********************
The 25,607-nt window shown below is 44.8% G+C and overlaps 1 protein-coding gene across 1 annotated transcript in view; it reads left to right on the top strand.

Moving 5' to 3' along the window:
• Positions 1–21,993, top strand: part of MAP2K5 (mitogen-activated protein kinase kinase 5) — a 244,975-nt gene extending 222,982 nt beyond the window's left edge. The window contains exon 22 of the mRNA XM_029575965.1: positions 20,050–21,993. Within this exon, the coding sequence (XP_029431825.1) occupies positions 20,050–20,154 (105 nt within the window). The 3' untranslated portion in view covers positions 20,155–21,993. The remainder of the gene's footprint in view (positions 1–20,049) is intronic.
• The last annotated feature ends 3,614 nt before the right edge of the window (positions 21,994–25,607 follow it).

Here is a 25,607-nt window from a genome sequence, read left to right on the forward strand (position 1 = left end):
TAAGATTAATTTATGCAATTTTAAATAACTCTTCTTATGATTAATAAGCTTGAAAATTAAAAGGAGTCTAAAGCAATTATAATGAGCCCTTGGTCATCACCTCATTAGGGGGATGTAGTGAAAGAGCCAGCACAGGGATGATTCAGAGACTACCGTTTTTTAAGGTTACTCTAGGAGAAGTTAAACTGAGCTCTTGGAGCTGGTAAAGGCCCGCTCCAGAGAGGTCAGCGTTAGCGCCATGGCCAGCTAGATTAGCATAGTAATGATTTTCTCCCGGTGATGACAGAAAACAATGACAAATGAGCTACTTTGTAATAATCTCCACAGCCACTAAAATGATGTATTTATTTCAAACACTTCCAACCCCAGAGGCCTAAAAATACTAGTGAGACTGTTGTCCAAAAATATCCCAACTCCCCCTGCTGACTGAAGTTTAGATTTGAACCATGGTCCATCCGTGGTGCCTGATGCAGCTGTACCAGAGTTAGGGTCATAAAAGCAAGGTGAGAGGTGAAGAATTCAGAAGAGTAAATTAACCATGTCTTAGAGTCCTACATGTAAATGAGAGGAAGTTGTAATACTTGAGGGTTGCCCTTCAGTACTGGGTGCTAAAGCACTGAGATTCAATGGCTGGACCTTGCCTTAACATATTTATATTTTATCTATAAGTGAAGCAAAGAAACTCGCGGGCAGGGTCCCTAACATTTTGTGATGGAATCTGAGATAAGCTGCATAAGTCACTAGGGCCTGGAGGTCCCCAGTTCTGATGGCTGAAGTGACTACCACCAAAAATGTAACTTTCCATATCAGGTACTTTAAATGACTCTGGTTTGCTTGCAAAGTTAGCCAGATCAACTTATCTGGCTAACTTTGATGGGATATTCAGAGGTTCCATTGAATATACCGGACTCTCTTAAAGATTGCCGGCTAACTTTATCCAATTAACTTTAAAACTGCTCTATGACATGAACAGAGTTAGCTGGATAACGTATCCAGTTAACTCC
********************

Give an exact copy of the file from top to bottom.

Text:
The 25,607-nt window shown below is 44.8% G+C and overlaps 1 protein-coding gene across 1 annotated transcript in view; it reads left to right on the top strand.

Moving 5' to 3' along the window:
• Positions 1–21,993, top strand: part of MAP2K5 (mitogen-activated protein kinase kinase 5) — a 244,975-nt gene extending 222,982 nt beyond the window's left edge. The window contains exon 22 of the mRNA XM_029575965.1: positions 20,050–21,993. Within this exon, the coding sequence (XP_029431825.1) occupies positions 20,050–20,154 (105 nt within the window). The 3' untranslated portion in view covers positions 20,155–21,993. The remainder of the gene's footprint in view (positions 1–20,049) is intronic.
• The last annotated feature ends 3,614 nt before the right edge of the window (positions 21,994–25,607 follow it).

Here is a 25,607-nt window from a genome sequence, read left to right on the forward strand (position 1 = left end):
TAAGATTAATTTATGCAATTTTAAATAACTCTTCTTATGATTAATAAGCTTGAAAATTAAAAGGAGTCTAAAGCAATTATAATGAGCCCTTGGTCATCACCTCATTAGGGGGATGTAGTGAAAGAGCCAGCACAGGGATGATTCAGAGACTACCGTTTTTTAAGGTTACTCTAGGAGAAGTTAAACTGAGCTCTTGGAGCTGGTAAAGGCCCGCTCCAGAGAGGTCAGCGTTAGCGCCATGGCCAGCTAGATTAGCATAGTAATGATTTTCTCCCGGTGATGACAGAAAACAATGACAAATGAGCTACTTTGTAATAATCTCCACAGCCACTAAAATGATGTATTTATTTCAAACACTTCCAACCCCAGAGGCCTAAAAATACTAGTGAGACTGTTGTCCAAAAATATCCCAACTCCCCCTGCTGACTGAAGTTTAGATTTGAACCATGGTCCATCCGTGGTGCCTGATGCAGCTGTACCAGAGTTAGGGTCATAAAAGCAAGGTGAGAGGTGAAGAATTCAGAAGAGTAAATTAACCATGTCTTAGAGTCCTACATGTAAATGAGAGGAAGTTGTAATACTTGAGGGTTGCCCTTCAGTACTGGGTGCTAAAGCACTGAGATTCAATGGCTGGACCTTGCCTTAACATATTTATATTTTATCTATAAGTGAAGCAAAGAAACTCGCGGGCAGGGTCCCTAACATTTTGTGATGGAATCTGAGATAAGCTGCATAAGTCACTAGGGCCTGGAGGTCCCCAGTTCTGATGGCTGAAGTGACTACCACCAAAAATGTAACTTTCCATATCAGGTACTTTAAATGACTCTGGTTTGCTTGCAAAGTTAGCCAGATCAACTTATCTGGCTAACTTTGATGGGATATTCAGAGGTTCCATTGAATATACCGGACTCTCTTAAAGATTGCCGGCTAACTTTATCCAATTAACTTTAAAACTGCTCTATGACATGAACAGAGTTAGCTGGATAACGTATCCAGTTAACTCC